Beginning in 2007, three years following our mother’s death, my brother Cole decided the two of us should annually go fishing for a week each summer. The motion proceeded to pass unopposed, becoming law. In fact, during pre-marriage proceedings Cole utilized his unrivaled contract negotiation skills, persuading The Boss into agreeing to abide by The Fishing Pact of ’07* (see disclaimer). Article I, section I states: The Jahnman shall be permitted one (1) seven (7) day long fishing excursion every year forward. Additionally:
a. Said excursion shall be devoid of standard guilt trip encompassing week-long absence from betrothed
b. Phone calls from Jahnman will be granted cellular signal strength allowing—though not exceeding one (1) call per day
c. Betrothed acknowledges annual excursions shall be replete with alcohol and tobacco products
d. Location of excursion is subject to change annually
e. Jahnman agrees to resume all everyday responsibilities without question upon return from said annual excursions.
The inaugural trip’s plans were cemented before winter’s end that year. The stage was now set for years of unbridled sibling angling rivalry. Months of anticipation were spent pondering the fish to be caught at the first venue: Lady Evelyn Lake—specifically the outpost of Island 10, (http://www.island10.com/)
Set just over 300 miles north of Toronto, and accessible only by seaplane or boat ferried over the Montreal River then portaged over a small island before finally finding the lake, Lady Evelyn is the quintessential northern Ontario fishing outpost. Decades ago, the lake was filled with loggers trying to make a living removing outlying timber from the surrounding forest. They’d float the titanic trees down the lake to the channel (now dammed) leading to the Montreal River, and in turn downriver to mills for lumber and paper production. Many trees lay submerged, waterlogged and adorned with at least a dozen Rapalas of mine.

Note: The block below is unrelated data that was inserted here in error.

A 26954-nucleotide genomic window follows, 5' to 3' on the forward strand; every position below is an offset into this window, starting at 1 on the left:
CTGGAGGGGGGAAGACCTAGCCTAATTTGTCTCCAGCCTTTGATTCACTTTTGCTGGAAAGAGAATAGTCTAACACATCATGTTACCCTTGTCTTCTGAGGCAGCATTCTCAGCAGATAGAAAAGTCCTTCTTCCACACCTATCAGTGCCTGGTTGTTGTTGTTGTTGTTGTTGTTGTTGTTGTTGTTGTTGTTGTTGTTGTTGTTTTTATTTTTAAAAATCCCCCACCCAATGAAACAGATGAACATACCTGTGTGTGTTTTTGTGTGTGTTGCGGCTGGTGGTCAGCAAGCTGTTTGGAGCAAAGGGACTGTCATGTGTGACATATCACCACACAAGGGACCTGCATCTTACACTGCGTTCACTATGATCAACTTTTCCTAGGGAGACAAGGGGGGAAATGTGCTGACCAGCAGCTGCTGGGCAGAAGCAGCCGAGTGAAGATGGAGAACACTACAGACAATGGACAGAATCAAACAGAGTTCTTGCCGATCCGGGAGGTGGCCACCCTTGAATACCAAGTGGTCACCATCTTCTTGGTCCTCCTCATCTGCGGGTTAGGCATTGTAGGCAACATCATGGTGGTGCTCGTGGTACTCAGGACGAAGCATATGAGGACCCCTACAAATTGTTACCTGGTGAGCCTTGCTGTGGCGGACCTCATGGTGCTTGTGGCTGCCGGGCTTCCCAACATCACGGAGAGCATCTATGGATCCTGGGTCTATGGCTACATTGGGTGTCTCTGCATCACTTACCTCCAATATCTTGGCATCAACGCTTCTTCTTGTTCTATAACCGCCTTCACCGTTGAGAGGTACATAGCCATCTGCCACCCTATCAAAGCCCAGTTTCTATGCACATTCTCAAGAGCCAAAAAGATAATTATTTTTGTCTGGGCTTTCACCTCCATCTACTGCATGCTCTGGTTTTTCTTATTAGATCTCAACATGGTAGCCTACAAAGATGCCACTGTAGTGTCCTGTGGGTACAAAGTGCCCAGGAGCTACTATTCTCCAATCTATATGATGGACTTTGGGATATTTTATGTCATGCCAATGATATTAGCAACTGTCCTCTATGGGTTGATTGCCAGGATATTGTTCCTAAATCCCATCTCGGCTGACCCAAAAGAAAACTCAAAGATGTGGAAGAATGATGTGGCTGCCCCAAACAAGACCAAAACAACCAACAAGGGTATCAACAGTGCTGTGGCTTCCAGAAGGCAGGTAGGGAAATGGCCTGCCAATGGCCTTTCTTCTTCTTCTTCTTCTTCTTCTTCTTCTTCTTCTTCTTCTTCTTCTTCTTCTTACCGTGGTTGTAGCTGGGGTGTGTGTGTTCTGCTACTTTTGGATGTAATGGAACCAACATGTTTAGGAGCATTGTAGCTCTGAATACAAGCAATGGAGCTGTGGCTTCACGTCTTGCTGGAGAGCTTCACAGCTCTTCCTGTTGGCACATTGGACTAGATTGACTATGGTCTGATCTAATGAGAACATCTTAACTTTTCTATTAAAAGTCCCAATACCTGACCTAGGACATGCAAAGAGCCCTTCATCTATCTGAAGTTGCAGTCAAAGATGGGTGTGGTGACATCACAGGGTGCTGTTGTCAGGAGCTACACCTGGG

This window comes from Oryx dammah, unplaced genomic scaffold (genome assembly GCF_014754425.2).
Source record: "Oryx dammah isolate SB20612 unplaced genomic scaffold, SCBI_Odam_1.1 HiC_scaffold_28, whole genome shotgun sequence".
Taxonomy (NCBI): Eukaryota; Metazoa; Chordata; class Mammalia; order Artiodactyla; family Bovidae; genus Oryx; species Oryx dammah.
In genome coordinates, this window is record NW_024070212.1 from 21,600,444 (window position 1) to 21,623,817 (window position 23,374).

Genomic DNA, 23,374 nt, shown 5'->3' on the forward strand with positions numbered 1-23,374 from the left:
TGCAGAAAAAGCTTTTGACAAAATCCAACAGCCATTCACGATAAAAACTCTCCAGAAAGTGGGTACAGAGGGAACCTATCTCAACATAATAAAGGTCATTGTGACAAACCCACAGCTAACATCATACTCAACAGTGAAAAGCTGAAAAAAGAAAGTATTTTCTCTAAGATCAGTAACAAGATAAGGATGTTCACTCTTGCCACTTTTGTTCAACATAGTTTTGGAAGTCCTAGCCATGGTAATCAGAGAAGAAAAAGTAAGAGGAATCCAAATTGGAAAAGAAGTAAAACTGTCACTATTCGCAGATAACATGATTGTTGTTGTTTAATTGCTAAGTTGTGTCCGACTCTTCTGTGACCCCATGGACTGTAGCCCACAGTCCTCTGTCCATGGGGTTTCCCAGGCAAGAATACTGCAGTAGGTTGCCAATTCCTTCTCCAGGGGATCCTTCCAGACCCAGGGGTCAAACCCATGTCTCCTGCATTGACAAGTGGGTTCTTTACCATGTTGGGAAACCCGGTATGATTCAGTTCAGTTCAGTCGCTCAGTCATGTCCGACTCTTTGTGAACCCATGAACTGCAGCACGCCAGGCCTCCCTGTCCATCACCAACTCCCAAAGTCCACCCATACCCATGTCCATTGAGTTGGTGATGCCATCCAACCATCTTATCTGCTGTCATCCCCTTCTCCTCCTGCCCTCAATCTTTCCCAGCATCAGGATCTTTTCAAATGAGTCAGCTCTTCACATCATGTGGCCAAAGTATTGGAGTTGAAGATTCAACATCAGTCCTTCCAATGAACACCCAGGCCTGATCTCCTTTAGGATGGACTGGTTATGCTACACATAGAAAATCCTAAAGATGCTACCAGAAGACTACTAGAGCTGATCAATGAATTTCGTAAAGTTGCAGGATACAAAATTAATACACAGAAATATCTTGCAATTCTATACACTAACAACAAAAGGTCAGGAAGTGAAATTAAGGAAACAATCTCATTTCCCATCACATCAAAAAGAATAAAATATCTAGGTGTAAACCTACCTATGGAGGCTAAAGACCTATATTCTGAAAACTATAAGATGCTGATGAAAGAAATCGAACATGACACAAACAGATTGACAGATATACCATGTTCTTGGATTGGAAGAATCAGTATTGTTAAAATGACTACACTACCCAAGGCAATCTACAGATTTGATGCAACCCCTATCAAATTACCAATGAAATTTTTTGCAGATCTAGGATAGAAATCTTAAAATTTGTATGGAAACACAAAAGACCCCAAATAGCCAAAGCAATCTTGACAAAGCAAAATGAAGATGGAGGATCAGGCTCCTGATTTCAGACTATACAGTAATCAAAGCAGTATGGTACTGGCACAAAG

Scattered about the lake’s expanse are small summer cottages, old ranger stations no longer in use, and four outfitter’s camps. Having only visited Island 10, there is no telling what the other camps were like, but from the looks outside I’d say we chose wisely.
Ken Byberg and his wife Bev purchased the island, where a camp had already existed years ago but not in the grand fashion they wished. The Bybergs restored, and in some cases removed existing structures, ending up with ten rustic log cabins, (possibly the root of Island 10’s nomer) a central meeting house for community-style breakfasts and dinners every morning and evening, (also where they slept, upstairs) and a separate lodging area for employees. All dwellings came complete with wood fireplaces, running water, a simple yet amazingly genius septic system, and working electricity every day from 7am until 11pm. Being able to turn off the generators for eight hours per day saved them a great deal in fuel costs. Here we were, over 300 miles from major civilization, roughing it. Right.
All new campers for the week were to meet at a dock on the Montreal River in the morning. After being ferried across the river and given a history lesson of the area by Ken in his makeshift barge, we all portaged on the aforementioned island for a minute before being loaded into separate speed boats and taken from one side of the lake to the other, where Island 10 sat. Everyone formed an assembly line and unloaded luggage, fishing gear, and palates of Molson, Moosehead, and Labatt's from the boats to dry land before being assigned their group’s cabin for the duration.
We scored cabin 10.
The island is small; all the cabins are in close proximity, but not close enough that you can hear one another’s conversations, at least until the booze comes out. We walked up the trail from the docks to the cabins and saw our address posted on the back of the second one we came to. Home sweet home.
Fishing report to follow.
*I married a wonderful and understanding woman who never gave a second thought to me leaving her for an entire week to spend time fishing with my brother. Though part (e) of The Fishing Pact of ’07 is entirely true, all other parts may be slightly embellished for testosterone retention purposes.
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